Over the past few years I’ve been stunned by the number of people I know who are dealing with cancer of one form or another. I don’t know whether it’s due to arriving at that age where friends and colleagues begin to manifest these diseases, or if it’s part of a general trend caused by better diagnoses, or a result of the environment taking its revenge on the human race, or something else (though this report from the National Cancer Institute says that cancer incidence has been falling since the 1990’s). But whatever the cause, it’s been hard to watch people I know and care for suffering through the disease and the treatments.
Now I’ve joined the club of cancer patients myself.
A couple of weeks ago I went in for a routine visit to meet my new primary care doctor. He took a look at me and noted that I had some swollen lymph nodes in my neck which he felt were larger than is usually caused by routine viral events. He sent me down to see the ENT doctor, who took a look in my throat and diagnosed squamous cell carcinoma of my right tonsil which had spread to the lymph nodes. There is apparently a large increase in this type of cancer in males, caused by HPV infection.
That was the beginning of being sucked into the big cancer treatment machine – definitely an E-ticket ride! The good news here is that the University of Chicago Medical Center is one of the best places in the world to be treated for head and neck cancers, and they have a whole team of specialists in that realm.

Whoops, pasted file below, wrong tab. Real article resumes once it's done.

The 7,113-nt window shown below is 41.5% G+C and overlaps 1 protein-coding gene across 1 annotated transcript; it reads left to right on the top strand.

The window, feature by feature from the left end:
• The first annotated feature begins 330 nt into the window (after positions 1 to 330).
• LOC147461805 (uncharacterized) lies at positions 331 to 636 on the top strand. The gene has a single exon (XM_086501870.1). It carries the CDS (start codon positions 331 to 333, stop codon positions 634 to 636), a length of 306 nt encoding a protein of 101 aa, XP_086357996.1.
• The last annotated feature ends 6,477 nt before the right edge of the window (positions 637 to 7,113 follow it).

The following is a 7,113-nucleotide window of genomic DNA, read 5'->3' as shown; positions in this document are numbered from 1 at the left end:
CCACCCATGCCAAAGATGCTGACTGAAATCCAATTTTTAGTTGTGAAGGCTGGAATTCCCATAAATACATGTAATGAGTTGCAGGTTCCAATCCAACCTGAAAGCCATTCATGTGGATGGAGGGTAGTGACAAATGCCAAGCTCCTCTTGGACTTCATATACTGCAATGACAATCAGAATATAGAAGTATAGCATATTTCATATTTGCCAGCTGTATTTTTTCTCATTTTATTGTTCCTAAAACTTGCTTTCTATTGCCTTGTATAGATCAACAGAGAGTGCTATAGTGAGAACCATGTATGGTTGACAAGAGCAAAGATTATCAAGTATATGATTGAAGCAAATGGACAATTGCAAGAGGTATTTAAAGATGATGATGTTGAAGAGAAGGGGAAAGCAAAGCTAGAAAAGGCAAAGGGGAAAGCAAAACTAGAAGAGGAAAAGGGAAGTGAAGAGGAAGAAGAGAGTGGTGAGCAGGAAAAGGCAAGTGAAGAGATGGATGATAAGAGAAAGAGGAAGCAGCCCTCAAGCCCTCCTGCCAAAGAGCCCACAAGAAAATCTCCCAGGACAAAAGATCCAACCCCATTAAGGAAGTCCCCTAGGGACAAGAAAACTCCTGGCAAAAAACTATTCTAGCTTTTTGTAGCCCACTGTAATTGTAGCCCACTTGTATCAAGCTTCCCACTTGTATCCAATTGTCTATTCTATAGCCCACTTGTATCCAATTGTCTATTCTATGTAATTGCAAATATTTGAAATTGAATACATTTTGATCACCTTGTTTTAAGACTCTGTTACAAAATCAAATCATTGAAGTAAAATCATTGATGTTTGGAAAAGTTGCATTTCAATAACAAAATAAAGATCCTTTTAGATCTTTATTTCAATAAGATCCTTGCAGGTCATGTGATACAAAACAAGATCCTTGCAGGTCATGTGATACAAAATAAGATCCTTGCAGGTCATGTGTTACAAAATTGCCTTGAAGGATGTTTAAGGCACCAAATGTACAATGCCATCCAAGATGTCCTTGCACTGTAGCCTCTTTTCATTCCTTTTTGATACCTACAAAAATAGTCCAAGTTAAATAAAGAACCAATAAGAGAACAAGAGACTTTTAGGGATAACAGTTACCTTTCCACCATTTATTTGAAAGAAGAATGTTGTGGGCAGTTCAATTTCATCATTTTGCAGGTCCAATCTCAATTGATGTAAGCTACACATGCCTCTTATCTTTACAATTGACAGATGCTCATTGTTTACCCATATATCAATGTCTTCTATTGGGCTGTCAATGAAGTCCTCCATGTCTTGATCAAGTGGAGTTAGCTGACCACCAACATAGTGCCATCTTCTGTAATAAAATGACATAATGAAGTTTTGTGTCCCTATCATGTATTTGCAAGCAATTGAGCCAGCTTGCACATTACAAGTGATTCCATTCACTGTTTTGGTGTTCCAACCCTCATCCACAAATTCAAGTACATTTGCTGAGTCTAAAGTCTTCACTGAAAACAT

The other good news is that they are confident in their ability to treat and cure this.
So last Monday I went in and had a biopsy which confirmed the initial diagnosis. But they saw no evidence of the cancer spreading beyond the tonsillar area. They also took out my left tonsil to see if there was any cancer present there – there wasn’t. But that gives me a perfectly good excuse to eat lots of popsicles and ice cream as my throat heals.
The not-so-good news is that I’m in for several months of chemo and radiation therapy. Friday we spent much of the day in consultation with the oncologists who did a very thorough job of outlining the treatment plan. I also got fitted for a radiation mask, which consists of a block of styrofoam molded to fit around the back of my head and a plastic mesh mask that clamps on and covers my face. It’s designed to keep my head completely immobilized when they give radiation (here’s a pic of some other guy in one).
Yesterday (Monday) I went in and got infused with some radioactive fluid and spent the day getting 3D images built up of my head, chest, and abdomen. That’s part of a study where they’re hoping to find better scanning sooner after treatment than the PET scan options typically used now.
And today the chemo starts. More later.